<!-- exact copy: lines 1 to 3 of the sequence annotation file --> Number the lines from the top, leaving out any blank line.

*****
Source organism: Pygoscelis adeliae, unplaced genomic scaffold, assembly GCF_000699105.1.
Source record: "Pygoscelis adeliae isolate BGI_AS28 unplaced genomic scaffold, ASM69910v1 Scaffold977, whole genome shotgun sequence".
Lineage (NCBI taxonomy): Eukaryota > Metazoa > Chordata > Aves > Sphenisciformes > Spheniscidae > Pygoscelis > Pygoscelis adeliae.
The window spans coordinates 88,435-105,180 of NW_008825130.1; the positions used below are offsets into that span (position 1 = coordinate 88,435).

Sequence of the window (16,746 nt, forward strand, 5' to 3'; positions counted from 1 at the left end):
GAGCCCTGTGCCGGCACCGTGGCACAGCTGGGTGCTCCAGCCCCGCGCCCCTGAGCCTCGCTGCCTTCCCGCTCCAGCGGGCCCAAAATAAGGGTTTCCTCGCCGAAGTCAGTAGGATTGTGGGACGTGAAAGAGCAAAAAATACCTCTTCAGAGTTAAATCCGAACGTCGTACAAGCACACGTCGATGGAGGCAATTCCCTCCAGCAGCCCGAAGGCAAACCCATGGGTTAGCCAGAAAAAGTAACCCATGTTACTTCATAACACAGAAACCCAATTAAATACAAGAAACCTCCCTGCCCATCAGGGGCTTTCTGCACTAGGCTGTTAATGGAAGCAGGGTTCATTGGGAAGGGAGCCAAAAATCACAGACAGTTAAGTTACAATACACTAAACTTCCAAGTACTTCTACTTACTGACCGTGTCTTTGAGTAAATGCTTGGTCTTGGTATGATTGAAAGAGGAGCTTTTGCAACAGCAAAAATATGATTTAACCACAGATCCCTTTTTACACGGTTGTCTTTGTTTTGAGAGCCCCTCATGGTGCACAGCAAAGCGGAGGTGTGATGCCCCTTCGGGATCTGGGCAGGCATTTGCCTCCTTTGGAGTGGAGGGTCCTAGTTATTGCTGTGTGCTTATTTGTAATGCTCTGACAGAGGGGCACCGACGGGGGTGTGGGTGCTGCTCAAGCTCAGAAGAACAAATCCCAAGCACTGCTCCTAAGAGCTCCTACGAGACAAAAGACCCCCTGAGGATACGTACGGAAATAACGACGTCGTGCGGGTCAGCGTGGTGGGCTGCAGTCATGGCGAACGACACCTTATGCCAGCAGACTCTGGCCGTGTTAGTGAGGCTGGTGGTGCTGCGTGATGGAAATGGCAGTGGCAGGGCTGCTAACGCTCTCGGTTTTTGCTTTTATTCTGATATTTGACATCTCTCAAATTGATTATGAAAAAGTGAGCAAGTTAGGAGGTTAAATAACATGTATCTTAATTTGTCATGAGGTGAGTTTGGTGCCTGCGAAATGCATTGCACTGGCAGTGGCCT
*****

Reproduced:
Source organism: Pygoscelis adeliae, unplaced genomic scaffold, assembly GCF_000699105.1.
Source record: "Pygoscelis adeliae isolate BGI_AS28 unplaced genomic scaffold, ASM69910v1 Scaffold977, whole genome shotgun sequence".
Lineage (NCBI taxonomy): Eukaryota > Metazoa > Chordata > Aves > Sphenisciformes > Spheniscidae > Pygoscelis > Pygoscelis adeliae.